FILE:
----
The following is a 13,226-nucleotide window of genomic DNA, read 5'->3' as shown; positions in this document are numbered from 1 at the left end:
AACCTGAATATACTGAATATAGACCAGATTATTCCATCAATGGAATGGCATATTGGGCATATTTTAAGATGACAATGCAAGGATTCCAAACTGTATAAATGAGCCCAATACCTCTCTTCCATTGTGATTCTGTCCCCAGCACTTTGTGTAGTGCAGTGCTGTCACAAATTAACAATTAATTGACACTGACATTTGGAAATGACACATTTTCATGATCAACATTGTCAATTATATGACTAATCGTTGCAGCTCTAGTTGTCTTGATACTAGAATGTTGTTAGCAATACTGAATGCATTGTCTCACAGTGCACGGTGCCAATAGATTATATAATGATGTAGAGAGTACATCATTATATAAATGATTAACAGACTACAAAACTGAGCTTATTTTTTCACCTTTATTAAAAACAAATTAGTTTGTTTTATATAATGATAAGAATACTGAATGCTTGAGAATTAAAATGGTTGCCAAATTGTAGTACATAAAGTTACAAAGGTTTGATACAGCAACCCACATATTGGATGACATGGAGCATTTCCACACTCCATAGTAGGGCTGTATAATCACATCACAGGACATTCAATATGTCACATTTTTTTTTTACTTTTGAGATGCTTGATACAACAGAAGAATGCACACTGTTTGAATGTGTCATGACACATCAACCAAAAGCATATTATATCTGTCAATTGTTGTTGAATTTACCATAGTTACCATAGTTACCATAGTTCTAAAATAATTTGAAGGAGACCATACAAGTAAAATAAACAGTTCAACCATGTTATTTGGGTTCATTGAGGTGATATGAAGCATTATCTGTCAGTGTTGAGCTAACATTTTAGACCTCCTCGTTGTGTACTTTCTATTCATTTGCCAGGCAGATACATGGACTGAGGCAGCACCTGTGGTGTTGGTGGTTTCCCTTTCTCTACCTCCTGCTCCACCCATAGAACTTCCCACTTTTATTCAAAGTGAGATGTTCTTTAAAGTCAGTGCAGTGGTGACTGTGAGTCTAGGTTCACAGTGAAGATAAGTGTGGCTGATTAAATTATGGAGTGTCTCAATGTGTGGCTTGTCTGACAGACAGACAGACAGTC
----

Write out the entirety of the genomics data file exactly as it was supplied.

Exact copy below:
The following is a 13,226-nucleotide window of genomic DNA, read 5'->3' as shown; positions in this document are numbered from 1 at the left end:
AACCTGAATATACTGAATATAGACCAGATTATTCCATCAATGGAATGGCATATTGGGCATATTTTAAGATGACAATGCAAGGATTCCAAACTGTATAAATGAGCCCAATACCTCTCTTCCATTGTGATTCTGTCCCCAGCACTTTGTGTAGTGCAGTGCTGTCACAAATTAACAATTAATTGACACTGACATTTGGAAATGACACATTTTCATGATCAACATTGTCAATTATATGACTAATCGTTGCAGCTCTAGTTGTCTTGATACTAGAATGTTGTTAGCAATACTGAATGCATTGTCTCACAGTGCACGGTGCCAATAGATTATATAATGATGTAGAGAGTACATCATTATATAAATGATTAACAGACTACAAAACTGAGCTTATTTTTTCACCTTTATTAAAAACAAATTAGTTTGTTTTATATAATGATAAGAATACTGAATGCTTGAGAATTAAAATGGTTGCCAAATTGTAGTACATAAAGTTACAAAGGTTTGATACAGCAACCCACATATTGGATGACATGGAGCATTTCCACACTCCATAGTAGGGCTGTATAATCACATCACAGGACATTCAATATGTCACATTTTTTTTTTACTTTTGAGATGCTTGATACAACAGAAGAATGCACACTGTTTGAATGTGTCATGACACATCAACCAAAAGCATATTATATCTGTCAATTGTTGTTGAATTTACCATAGTTACCATAGTTACCATAGTTCTAAAATAATTTGAAGGAGACCATACAAGTAAAATAAACAGTTCAACCATGTTATTTGGGTTCATTGAGGTGATATGAAGCATTATCTGTCAGTGTTGAGCTAACATTTTAGACCTCCTCGTTGTGTACTTTCTATTCATTTGCCAGGCAGATACATGGACTGAGGCAGCACCTGTGGTGTTGGTGGTTTCCCTTTCTCTACCTCCTGCTCCACCCATAGAACTTCCCACTTTTATTCAAAGTGAGATGTTCTTTAAAGTCAGTGCAGTGGTGACTGTGAGTCTAGGTTCACAGTGAAGATAAGTGTGGCTGATTAAATTATGGAGTGTCTCAATGTGTGGCTTGTCTGACAGACAGACAGACAGTC